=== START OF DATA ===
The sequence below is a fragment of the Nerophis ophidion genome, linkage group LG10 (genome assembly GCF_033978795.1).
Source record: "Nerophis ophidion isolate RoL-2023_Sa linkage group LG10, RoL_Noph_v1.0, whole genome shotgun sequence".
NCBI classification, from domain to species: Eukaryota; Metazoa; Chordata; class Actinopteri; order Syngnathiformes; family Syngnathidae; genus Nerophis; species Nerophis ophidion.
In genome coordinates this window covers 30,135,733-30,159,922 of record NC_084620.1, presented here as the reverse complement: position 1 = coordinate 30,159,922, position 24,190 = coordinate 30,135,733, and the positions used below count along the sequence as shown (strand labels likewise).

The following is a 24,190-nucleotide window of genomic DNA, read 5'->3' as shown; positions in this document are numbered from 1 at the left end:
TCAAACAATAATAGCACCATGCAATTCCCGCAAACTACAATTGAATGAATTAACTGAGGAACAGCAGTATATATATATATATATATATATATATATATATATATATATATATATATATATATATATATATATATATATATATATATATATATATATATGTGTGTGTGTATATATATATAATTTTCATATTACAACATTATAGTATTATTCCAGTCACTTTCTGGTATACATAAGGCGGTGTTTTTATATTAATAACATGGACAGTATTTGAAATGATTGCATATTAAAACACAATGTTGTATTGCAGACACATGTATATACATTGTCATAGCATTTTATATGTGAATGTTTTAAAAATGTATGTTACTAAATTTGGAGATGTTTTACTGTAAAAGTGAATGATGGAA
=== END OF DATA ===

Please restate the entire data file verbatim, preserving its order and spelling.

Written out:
The sequence below is a fragment of the Nerophis ophidion genome, linkage group LG10 (genome assembly GCF_033978795.1).
Source record: "Nerophis ophidion isolate RoL-2023_Sa linkage group LG10, RoL_Noph_v1.0, whole genome shotgun sequence".
NCBI classification, from domain to species: Eukaryota; Metazoa; Chordata; class Actinopteri; order Syngnathiformes; family Syngnathidae; genus Nerophis; species Nerophis ophidion.
In genome coordinates this window covers 30,135,733-30,159,922 of record NC_084620.1, presented here as the reverse complement: position 1 = coordinate 30,159,922, position 24,190 = coordinate 30,135,733, and the positions used below count along the sequence as shown (strand labels likewise).

The following is a 24,190-nucleotide window of genomic DNA, read 5'->3' as shown; positions in this document are numbered from 1 at the left end:
TCAAACAATAATAGCACCATGCAATTCCCGCAAACTACAATTGAATGAATTAACTGAGGAACAGCAGTATATATATATATATATATATATATATATATATATATATATATATATATATATATATATATATATATATATATATATATATATATATATATGTGTGTGTGTATATATATATAATTTTCATATTACAACATTATAGTATTATTCCAGTCACTTTCTGGTATACATAAGGCGGTGTTTTTATATTAATAACATGGACAGTATTTGAAATGATTGCATATTAAAACACAATGTTGTATTGCAGACACATGTATATACATTGTCATAGCATTTTATATGTGAATGTTTTAAAAATGTATGTTACTAAATTTGGAGATGTTTTACTGTAAAAGTGAATGATGGAA